According to the DoH, modern primary care is about access and throughput. At least this is the message I took from the National Audit Office report last week plus various statements from health ministers.
Certainly, it seemed to be what Lord Ara Darzi was implying when he praised the 'fabulous' relationship between patients and GPs but went on to suggest this would end in his polyclinic world of the future.
Meanwhile, the minister with responsibility for primary care, Ben Bradshaw, was even more specific, telling the All Party Parliamentary Group for Health that patients valued convenience over continuity of care.
Not everyone might have liked the message, but at least it was consistent - big is beautiful, access is king, polyclinics are the future. Continuity of care, the personal relationship and practices being adapted to local needs were out.
So we all knew where we stood. Wrong.
At the weekend, the health secretary Alan Johnson made a speech to the Labour Party Spring Conference. 'The days of patients being the passive recipients of one-size-fits-all service are over,' he said.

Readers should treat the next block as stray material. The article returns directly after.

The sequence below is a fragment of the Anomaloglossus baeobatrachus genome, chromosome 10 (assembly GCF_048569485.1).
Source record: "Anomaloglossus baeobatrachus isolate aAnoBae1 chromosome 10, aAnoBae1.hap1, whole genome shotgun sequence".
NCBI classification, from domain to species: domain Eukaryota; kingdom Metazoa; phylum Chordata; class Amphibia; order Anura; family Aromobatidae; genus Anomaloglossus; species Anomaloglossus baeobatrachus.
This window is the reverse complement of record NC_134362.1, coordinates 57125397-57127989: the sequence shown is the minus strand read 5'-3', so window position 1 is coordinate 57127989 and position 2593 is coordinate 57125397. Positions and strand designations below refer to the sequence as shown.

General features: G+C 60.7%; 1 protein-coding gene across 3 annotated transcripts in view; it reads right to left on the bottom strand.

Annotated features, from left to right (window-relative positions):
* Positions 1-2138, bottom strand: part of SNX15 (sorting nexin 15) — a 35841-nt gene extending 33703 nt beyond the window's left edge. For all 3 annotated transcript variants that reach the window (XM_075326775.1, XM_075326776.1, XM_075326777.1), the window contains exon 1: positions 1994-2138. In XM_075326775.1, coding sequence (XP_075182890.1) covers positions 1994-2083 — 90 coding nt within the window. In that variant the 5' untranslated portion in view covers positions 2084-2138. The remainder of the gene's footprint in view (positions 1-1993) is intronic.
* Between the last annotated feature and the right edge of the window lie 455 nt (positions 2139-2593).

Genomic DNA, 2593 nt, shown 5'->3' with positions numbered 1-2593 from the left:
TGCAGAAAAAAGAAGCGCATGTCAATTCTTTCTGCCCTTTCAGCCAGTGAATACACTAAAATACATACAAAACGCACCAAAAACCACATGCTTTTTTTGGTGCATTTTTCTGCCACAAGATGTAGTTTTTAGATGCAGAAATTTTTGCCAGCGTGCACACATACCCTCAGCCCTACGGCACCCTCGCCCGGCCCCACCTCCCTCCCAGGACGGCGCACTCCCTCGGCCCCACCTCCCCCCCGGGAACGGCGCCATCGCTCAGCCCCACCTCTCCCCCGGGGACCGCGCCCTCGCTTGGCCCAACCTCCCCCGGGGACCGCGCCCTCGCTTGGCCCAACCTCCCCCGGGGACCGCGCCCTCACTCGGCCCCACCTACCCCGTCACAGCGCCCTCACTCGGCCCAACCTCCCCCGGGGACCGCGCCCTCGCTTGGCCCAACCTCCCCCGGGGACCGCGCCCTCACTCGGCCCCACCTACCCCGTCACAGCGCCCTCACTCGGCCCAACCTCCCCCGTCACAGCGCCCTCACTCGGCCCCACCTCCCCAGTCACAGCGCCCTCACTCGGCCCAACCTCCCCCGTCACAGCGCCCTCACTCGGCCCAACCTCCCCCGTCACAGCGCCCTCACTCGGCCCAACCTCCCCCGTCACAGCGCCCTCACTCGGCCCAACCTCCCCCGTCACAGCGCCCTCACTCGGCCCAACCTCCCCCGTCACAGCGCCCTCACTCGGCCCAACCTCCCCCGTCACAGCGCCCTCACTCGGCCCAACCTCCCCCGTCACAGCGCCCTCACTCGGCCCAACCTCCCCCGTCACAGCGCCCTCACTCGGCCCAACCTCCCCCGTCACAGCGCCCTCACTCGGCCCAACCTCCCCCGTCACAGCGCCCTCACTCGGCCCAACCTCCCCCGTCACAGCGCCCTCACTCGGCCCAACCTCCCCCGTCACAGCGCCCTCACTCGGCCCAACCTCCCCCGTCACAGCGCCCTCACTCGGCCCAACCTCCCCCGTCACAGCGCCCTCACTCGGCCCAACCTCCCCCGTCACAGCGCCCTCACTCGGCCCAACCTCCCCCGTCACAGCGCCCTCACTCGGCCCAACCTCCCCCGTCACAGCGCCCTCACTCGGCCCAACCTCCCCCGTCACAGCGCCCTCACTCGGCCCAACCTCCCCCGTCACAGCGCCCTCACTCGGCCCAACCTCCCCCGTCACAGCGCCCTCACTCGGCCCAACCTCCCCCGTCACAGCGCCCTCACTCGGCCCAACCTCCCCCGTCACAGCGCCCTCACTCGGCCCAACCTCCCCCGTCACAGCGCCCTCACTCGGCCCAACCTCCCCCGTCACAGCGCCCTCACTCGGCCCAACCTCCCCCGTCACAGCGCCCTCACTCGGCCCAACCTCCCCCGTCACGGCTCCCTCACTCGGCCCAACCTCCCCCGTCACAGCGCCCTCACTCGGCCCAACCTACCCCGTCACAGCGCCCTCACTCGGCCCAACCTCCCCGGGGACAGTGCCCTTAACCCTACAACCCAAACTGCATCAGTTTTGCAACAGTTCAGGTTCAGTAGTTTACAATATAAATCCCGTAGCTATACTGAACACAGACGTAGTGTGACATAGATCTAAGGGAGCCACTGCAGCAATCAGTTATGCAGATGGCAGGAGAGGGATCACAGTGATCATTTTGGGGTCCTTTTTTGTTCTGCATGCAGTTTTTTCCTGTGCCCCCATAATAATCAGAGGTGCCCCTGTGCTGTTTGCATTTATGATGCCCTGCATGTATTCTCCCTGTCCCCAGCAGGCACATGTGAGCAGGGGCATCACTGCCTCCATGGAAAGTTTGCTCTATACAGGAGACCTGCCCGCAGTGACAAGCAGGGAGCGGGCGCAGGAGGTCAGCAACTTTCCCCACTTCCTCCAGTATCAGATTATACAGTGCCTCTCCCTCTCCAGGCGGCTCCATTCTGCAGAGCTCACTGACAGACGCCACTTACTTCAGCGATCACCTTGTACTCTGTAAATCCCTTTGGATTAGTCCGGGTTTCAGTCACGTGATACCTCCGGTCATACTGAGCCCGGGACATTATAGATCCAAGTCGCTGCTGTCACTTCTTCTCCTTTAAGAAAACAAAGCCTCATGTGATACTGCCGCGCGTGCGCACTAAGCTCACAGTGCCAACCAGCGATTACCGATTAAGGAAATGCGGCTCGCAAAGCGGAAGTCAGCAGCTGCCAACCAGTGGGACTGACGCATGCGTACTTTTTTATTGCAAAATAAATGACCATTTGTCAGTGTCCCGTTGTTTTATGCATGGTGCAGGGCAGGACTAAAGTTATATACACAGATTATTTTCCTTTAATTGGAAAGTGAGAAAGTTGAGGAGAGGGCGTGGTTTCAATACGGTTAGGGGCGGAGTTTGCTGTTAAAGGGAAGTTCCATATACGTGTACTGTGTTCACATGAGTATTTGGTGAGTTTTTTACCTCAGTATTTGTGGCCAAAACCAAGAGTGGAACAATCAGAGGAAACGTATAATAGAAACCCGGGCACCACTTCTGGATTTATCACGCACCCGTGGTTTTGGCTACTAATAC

'We must make the NHS more personal,' he said.
He even said the DoH would listen to clinicians when they put forward 'a clear case to change services to save patient lives'.
So, let's try again. The NHS must be more personal. So, therefore, continuity of care is important and must be developed in the future? GP care is good?
One-size-fits-all healthcare is over. Then obviously the polyclinic plans that will see Macclesfield have a polyclinic imposed just one mile from an existing GP-developed multi-practice, multi-service centre are to be scrapped. Aren't they?
The end of the one-size-fits-all ethos must also of course, result in an immediate revision of the extended hours plans so that rural and urban areas can develop appropriate but different access solutions.
These will probably involve some form of extended hours but in a way fitted to each community, rather than an ill-thought-out blueprint that is not a good fit anywhere.
After a week of speeches and statements, ministers have managed to contradict each other and muddy the policy waters even further. They've delivered some great sound bites but nothing that adds up to a cohesive policy beyond 'we want stuff the public likes'.
If this is what they can achieve in a single week, who knows where the NHS will be after a full term of office.